We investigated the spatial distribution of nitrogen loss rates and chlorophyll across mesoscale eddies in the ETSP region. Specifically, we attempt to better resolve which vertical transport mechanisms regulate nitrogen loss and chlorophyll concentrations within eddies. In this study we provide the first in situ rate measurements of nitrogen loss across an eddy. Our analysis further expands our understanding of system wide patterns of offshore chlorophyll and the regulation of nitrogen loss as a result of the widespread distribution of eddies in the ETSP region.

Results and Discussion

Eddy hydrodynamics and station definition

During the M90 research cruise in November 2012, eddies A, B and C, were readily observable from satellite sea surface height altimetry (SSHA), and were sampled along the 16.45°S transect (Fig 2A). Eddies A, B and C extended vertically from surface waters down to between 600–950 m depth [37]. At the time of sampling, eddy A was still forming over the upper shelf, whereas eddies B and C were detached from the coast and had propagated westward. Based on satellite altimetry tracking, eddy A was the youngest, followed by eddies C and B at 2, 3 and 5 months old, respectively [37]. Eddies A and B, based on isopycnal profiles were by definition anticyclonic mode-water eddies because they had uplifted seasonal pycnoclines and depressed main pycnoclines, whereas eddy C was cyclonic because it had upward shoaling of both seasonal and main pycnoclines ([24]; Figs 1 and 2B).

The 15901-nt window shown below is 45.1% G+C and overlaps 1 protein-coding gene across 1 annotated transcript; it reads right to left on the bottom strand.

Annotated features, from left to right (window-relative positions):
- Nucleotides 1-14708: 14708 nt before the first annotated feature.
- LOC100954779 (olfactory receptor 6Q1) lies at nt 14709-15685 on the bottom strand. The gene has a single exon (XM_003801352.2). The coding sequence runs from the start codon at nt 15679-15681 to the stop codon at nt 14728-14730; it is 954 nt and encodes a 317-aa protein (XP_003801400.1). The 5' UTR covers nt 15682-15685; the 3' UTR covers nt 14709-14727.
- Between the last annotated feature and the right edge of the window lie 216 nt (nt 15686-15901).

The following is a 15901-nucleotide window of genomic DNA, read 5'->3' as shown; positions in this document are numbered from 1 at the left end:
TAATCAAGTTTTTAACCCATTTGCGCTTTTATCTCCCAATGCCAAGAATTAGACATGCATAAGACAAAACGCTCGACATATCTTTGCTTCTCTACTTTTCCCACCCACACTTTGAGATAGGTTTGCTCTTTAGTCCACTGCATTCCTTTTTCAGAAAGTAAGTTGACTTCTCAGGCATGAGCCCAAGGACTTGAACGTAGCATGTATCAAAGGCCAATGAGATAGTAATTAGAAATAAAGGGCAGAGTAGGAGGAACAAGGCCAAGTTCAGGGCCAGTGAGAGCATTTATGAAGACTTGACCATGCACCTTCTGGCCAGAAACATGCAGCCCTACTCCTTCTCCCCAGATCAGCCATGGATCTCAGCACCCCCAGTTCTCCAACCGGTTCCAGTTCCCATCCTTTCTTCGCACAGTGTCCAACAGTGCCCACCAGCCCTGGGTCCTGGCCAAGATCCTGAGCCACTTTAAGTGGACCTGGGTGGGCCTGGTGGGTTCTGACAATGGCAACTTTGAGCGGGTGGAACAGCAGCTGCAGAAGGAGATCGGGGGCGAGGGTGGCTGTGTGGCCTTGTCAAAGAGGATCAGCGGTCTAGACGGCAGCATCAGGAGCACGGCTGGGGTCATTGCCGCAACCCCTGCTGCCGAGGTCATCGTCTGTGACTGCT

Fig 2. Distribution of anammox activity across eddies A, B and C in the ETSP region.